It is pretty clear from archimedes that how an object behaves in terms of floating and sinking when submerged in a liquid is cleary a matter of density of both the object and the liquid. SO consider an infinitely big aquarium , in front of which a man is standing ; the man somehow throws balls into the middle of the aquarium with a finite horizontal velocity. These balls have a density that is equal to that of the liquid in the aquarium . These balls will stop after some time , but after the balls have stopped will they continue to rise vertically in the aquarium ? some time later ............... the same man throws balls vertically into a river . this time also the balls have same velocity as that of water. When the balls stop will rise up or remain at that position where they have stopped ?

the Archimedes principle tells me that they will not rise but remain at that spot. I just need a reassurance !

Also i need to clarify one more fact ; if thrown vertically in a big body of water, is it possible for a object with a greater density than that of water to stop midway in the river due to greater density at that point or does this type of object have a enough water level above it which will cancel out the effects of the greater density below ?


If I understood your question correctly, then assuming still water, its density minutely increases with the depth. The object floating at any level, has same density as that of water at that level. This is ignoring internal currents etc. of the water.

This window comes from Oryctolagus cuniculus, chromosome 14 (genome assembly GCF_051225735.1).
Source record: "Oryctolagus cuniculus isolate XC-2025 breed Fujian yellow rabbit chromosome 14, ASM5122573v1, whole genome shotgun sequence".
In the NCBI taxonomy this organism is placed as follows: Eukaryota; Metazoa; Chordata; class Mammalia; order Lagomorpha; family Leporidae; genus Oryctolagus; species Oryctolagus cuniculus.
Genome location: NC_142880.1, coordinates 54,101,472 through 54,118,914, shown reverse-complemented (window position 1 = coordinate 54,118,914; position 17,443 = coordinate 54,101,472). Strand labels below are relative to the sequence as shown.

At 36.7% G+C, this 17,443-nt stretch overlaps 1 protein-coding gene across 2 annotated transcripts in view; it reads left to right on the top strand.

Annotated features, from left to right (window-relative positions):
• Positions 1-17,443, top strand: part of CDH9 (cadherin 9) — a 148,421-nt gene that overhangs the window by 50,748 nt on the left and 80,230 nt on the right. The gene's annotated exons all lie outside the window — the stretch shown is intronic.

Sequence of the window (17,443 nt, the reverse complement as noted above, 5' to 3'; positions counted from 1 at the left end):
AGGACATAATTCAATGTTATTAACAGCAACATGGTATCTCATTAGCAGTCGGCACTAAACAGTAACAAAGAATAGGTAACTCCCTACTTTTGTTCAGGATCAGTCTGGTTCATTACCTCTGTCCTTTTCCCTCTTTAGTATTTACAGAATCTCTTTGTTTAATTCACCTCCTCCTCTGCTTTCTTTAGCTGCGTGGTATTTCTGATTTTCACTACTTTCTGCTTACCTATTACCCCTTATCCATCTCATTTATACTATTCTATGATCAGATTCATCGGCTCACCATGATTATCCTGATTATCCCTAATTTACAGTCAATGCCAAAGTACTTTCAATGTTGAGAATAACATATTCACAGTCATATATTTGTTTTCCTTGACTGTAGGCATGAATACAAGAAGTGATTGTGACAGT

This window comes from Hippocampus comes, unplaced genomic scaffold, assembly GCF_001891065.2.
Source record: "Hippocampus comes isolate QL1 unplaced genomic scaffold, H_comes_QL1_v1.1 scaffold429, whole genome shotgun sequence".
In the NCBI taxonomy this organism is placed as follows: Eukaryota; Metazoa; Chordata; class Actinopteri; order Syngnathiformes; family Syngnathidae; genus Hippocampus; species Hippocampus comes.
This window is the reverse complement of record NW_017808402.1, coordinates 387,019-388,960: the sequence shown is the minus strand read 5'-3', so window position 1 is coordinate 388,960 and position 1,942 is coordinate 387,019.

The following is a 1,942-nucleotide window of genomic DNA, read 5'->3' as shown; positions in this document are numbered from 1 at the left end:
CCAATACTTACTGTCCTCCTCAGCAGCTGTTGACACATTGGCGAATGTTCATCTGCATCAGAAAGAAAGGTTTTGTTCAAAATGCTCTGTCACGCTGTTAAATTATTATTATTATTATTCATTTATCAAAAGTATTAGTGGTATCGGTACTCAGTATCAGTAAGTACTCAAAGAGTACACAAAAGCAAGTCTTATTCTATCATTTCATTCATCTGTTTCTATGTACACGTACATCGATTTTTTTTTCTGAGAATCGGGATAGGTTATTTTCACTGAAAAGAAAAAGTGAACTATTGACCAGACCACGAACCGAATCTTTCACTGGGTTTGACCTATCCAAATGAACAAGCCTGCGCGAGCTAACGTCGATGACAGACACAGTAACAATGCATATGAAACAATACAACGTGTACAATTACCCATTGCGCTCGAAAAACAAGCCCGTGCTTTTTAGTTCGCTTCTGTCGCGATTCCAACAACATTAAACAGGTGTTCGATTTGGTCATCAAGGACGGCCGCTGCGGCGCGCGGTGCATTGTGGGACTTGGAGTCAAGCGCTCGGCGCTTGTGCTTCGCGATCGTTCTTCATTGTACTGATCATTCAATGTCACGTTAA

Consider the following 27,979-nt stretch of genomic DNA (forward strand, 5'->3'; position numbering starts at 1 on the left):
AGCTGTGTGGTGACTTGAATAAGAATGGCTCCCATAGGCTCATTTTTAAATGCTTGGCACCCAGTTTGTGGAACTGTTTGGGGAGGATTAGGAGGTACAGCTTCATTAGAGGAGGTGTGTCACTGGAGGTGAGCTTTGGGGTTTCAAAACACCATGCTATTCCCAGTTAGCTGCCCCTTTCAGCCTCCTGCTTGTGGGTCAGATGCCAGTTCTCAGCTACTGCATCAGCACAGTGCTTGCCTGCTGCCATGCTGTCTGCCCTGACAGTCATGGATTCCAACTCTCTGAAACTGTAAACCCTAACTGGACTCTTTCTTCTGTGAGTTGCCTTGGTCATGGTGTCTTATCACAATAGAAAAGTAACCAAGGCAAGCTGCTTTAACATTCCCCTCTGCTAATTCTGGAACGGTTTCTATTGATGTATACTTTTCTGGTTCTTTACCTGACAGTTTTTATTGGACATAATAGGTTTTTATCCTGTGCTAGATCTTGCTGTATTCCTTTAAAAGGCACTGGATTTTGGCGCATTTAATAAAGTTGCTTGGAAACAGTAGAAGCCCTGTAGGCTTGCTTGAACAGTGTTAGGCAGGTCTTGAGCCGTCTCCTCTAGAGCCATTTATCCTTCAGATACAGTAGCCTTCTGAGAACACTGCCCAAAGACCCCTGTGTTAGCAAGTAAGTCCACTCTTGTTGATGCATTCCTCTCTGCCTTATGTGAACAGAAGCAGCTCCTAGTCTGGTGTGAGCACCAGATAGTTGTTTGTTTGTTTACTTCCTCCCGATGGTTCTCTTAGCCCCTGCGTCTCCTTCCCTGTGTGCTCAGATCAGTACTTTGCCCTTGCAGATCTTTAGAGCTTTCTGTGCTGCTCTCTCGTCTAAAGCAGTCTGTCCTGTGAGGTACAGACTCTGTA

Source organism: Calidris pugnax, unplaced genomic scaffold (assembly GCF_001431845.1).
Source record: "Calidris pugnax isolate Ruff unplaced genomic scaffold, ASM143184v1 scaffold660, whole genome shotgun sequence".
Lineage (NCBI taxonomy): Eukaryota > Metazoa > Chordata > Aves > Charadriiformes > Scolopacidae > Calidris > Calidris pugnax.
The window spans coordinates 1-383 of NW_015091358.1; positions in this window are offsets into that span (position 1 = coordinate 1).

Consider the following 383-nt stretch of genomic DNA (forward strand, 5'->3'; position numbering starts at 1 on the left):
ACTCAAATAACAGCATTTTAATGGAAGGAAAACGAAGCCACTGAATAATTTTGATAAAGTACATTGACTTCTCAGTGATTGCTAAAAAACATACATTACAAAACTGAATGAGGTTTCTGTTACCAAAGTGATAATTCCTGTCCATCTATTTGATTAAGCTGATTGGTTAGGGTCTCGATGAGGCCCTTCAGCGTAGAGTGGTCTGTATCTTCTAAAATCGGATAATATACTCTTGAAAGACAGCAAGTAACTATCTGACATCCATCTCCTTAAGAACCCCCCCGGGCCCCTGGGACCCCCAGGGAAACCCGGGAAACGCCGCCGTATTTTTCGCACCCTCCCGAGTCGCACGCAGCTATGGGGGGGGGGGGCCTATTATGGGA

In rare cases, the object at a depth may get compressed due to water pressure at that depth and attain a density that is greater than that of water at that level and may sink further. Depends upon what gets compressed more due to water pressure - water itself, or, the object. But eventually it will float at a level where its density matches with that of water, assuming it does not cross the level where its compression rate exceeds that of water.

  • $\begingroup$ do you have any mathametical equation which determines whether what gets compressed more due to water pressure - water itself, or, the object. $\endgroup$ – Faiz Iqbal Feb 18 '16 at 6:01
  • $\begingroup$ No, sorry, that would depend upon the nature of the object. $\endgroup$ – kpv Feb 18 '16 at 6:02
  • $\begingroup$ but nature of an object can itself be expressed by an equation , however i think depth does not increase the density of a submered object because if depth increases downward pressure on an object an equal upward pressure from below will be exerted on the object , because there will be a more ense liquid below the object $\endgroup$ – Faiz Iqbal Feb 18 '16 at 6:37
  • $\begingroup$ I do not have any equations. Everything in depth experiences a crushing pressure from all directions. That is what I mean by compression. $\endgroup$ – kpv Feb 18 '16 at 7:11
  • $\begingroup$ but we have nothing to do with compressions . Fine i am doing an edit , so that my question is clear .. $\endgroup$ – Faiz Iqbal Feb 18 '16 at 7:19

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